In my experience, the feet are the hardest part of the body to keep warm. Survival depends on the core staying warm, so our bodies direct all their efforts to do that. We can live without a foot, but not without a heart. Feet are usually trapped inside boots, making the regulation of temperature more difficult.

Socks: In the winter, socks and shoes are equally important to get right. If you don’t already, start wearing wool socks and don’t look back. Wool is my choice for socks, glove liners, neck gaiters, base layers, pretty much everything—except for a waterproof layer, obviously.

Depending on the situation, I’ll wear two pairs, or even three for extremely cold conditions. Always carry extra socks and change them out. At the end of the day, put on dry socks. When you get back to the vehicle at the trailhead or back to camp, change them. Our feet sweat, so there will almost always be moisture in our socks. For overnights, always have socks that are dry and reserved for sleeping. For extended stays in the wild, make sock drying a priority.

Do not wear socks, shoes, long underwear, or anything that’s too tight. It’s really important to let your blood move. Any restriction of circulation creates a vulnerability to cold injuries. If you are doubling up on socks, make sure they are two different sizes that layer over each other comfortably and loosely.

Boots: Make sure your feet have room inside your boots and you can wiggle all your toes. Ill-fitting shoes can increase your chances of acquiring frostbite. Compression of the toes restricts circulation and reduces the insulative properties of socks.

For longer stays in the backcountry, boots you can dry in the field are an absolute must. I won’t buy a winter boot that doesn’t have removable liners, and wool felt liners are the best. Wool liners allow you to dry them by the campfire or wood stove without worrying about damage.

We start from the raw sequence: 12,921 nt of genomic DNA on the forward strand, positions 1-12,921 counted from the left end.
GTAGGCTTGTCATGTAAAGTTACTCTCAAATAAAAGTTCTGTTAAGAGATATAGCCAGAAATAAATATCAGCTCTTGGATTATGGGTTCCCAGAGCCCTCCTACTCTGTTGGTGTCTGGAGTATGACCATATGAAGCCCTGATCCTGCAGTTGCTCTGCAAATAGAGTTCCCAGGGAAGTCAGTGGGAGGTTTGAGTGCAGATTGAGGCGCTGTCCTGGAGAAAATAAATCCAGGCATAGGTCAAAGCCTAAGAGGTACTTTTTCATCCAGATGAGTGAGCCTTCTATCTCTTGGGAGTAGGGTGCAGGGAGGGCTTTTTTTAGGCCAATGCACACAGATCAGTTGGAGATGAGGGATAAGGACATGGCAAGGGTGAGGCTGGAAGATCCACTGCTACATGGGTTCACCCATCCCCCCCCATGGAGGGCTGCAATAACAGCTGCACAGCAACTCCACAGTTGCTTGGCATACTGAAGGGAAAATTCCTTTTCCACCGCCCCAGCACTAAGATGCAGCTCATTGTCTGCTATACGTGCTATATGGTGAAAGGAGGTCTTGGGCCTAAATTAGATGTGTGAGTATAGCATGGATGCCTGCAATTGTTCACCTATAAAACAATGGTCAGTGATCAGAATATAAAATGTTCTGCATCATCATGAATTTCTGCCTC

My favorite winter boot is mukluk-style footwear. I appreciate the spaciousness of the foot box, the lack of heel, and the barefoot-like feel. There are mukluks made for both dry and wet conditions. "Dry" mukluks are made from breathable materials that allow moisture to escape, a crucial component for happy feet. "Wet" mukluks sacrifice some breathability, but they’re worth it if you’ll be walking in puddles or wet snow.

In addition to the above-mentioned foot care, I like to “smoke” my feet. Around the morning or evening fire, I make sure to hold my feet in the smoke of a campfire and dry them out before putting socks on.

Mental Attitude There are tons of tips and tricks to help you prevent frostbite. But perhaps the most important factor is attitude.

It’s easy to override what our bodies tell us and keep going. This is how I ended up with frostbite on my toes. I was on the History Channel show “Alone,” surviving in the backcountry and competing for a million dollars. It was December and I was in the Northwest Territories living off the land, eating rabbits and tracking porcupines. I was out for the day doing what I had to do to survive: gathering firewood and checking my trapline. I could feel my toes were uncomfortably cold and then numb. I knew I had just a few hours of daylight left and I wanted to use them, so I figured I’d warm my feet up after it was dark. By then it was too late; the damage was done. The medical team had to extract me from the situation to prevent further injury, dashing my hopes of winning the competition and a whole lot of money.

Don’t be the tough guy or girl and ignore numb fingers and toes. Stop and warm them up. Accidents do happen and it is possible to find yourself in a situation in which warming up is not an option. If there’s a choice, choose it. It’s not worth permanent damage that could keep you from enjoying the outdoors in the future. Even if frostbite doesn’t result in amputation, permanent damage can occur. Frostbitten tissue is permanently sensitive to cold and future frostbite injuries. You will have to be even more diligent in the care of your body in cold weather. Frostbite injuries forever change how you enjoy winter.

When tracking an animal, it is necessary to pay close attention to details and changes on the land. We must use all of our perceptive abilities to navigate the landscape. It is equally necessary to turn our awareness inward. To thrive we need to listen to the signals our bodies give us. Frostbite taught me that self-care is a survival skill.

Until next time, may your fingers be fatty and your toes be warm.